POST FLEADH THOUGHTS

To date, I felt like my best truly sean-nos dance moment had been with Billy at the Atlanta Irish Fest in 2014.  He played a lovely reel, specifically written as a dance tune, and I was on a great little dance-board (bouncy and responsive) and had a monitor perfectly capturing the accordion sound.  I had spent the concert up until my solo standing in the back, focusing on the sound of the accordion and nothing else.  By the time I went onstage I had complete tunnel vision of the ears.  I knew eyes were on me, but they were outside whatever bubble of focus I had created for myself.  They were mere witnesses.  I was speaking TO the accordion music and ABOUT the accordion music.   I was in a complete flow state. 

Flow states are elusive, and hard to reproduce.  While some people find comfort in performance, I like to find the thing that takes my mind away from self-consciousness, namely the floor, the tune itself, the vibrations coming from the instrument, or the musician's "voice" in his/her phrasing or ornamentation.   

On a really good floor I can always start playing around with the sound I am getting from my feet, or using the bounce and response of the wood to create movement.  When the music is close, or audible, it makes my blood start to move and I simply can't stand still, because the music literally moves through me.   I become like a channel.    When I know the tune, I simply play around with the way I hear it, or I can listen to the way the musician is playing it and mimic his ornamentation. 

But on Saturday I sat far away and had to focus on my dancers' performances the whole afternoon to make sure I knew what needed work for Ennis.  I hadn't stood on the floor and tested the sound, which was quieter and deader than I'd hoped (hotel parquet floors are designed for withstanding high-heels and spilled drinks, not giving good sonic feedback to percussive dancers).   And the un-amplified accordion was far enough away I couldn't feel the music.  I asked for a "reel" and got a reel I didn't know.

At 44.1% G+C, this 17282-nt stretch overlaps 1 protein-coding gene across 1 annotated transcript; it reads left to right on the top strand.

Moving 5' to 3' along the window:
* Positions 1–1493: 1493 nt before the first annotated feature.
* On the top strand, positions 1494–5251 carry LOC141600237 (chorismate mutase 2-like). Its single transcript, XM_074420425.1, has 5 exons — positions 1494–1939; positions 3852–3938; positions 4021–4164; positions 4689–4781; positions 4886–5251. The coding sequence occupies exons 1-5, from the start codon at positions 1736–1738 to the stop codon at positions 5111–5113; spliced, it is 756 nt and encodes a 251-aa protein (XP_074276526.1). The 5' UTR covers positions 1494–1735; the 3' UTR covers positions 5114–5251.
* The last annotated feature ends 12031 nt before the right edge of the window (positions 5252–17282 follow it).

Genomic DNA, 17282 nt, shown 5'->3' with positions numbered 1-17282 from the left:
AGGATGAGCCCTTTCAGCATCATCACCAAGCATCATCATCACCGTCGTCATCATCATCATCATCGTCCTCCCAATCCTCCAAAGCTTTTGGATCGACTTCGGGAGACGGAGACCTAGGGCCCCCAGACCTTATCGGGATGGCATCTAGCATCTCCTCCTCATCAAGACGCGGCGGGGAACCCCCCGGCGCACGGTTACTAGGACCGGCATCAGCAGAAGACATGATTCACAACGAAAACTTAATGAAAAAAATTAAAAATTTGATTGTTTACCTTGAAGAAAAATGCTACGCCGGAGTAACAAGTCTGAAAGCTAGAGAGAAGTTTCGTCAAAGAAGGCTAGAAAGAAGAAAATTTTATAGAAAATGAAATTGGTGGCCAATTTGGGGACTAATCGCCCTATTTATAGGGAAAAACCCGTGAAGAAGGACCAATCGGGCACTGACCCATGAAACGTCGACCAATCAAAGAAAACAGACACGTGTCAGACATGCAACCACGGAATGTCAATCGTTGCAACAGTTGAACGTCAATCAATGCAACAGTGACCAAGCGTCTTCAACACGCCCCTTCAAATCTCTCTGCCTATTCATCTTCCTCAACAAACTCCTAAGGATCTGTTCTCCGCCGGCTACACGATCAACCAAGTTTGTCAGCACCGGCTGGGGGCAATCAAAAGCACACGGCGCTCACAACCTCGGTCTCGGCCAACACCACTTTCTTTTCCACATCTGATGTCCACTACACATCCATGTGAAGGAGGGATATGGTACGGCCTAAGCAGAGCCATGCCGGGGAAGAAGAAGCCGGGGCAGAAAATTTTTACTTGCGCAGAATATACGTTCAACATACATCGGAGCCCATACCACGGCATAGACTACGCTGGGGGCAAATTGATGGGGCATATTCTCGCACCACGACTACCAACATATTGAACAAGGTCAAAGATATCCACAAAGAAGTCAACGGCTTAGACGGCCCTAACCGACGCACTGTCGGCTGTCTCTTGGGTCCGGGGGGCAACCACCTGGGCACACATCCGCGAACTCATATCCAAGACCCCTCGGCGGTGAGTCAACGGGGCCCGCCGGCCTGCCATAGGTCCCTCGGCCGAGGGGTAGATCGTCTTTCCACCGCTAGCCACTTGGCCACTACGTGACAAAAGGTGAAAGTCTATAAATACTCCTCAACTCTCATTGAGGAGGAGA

I had prepared myself to not plan.  I had prepared myself not to "try", but just to dance.   And to demonstrate my ability to respond to the music the way true sean-nos dancing does.  And that is what I got.  Because there was nothing coming in.   At all.  

However.

So I returned to my basics.  And I did have an advantage to keep me out of the rabbit hole of self-consciousness:  I knew the judge was from Ballinasloe, Co Galway.  

When I dance for someone who is from Galway I always feel like I don't have to try so hard.  They KNOW what sean-nos dancing is.  They know it's a thing, and where it comes from.    I don't have to try to convince them it's real, or keep them entertained with something that they expect to be competition style step dance.  I knew that this judge would know what he was looking at, and things that feel "basic" to an uniformed audience member would be understood to be "traditional" (as they should). 

To say I "won" feels...odd.    It feels better to say that I am really happy for the recognition.  I have traditional steps and rhythms that have been gifted to me through my teachers and fellow dancers in the style.  It was nice to hear that even in a vacuum those things are recognizable in my body.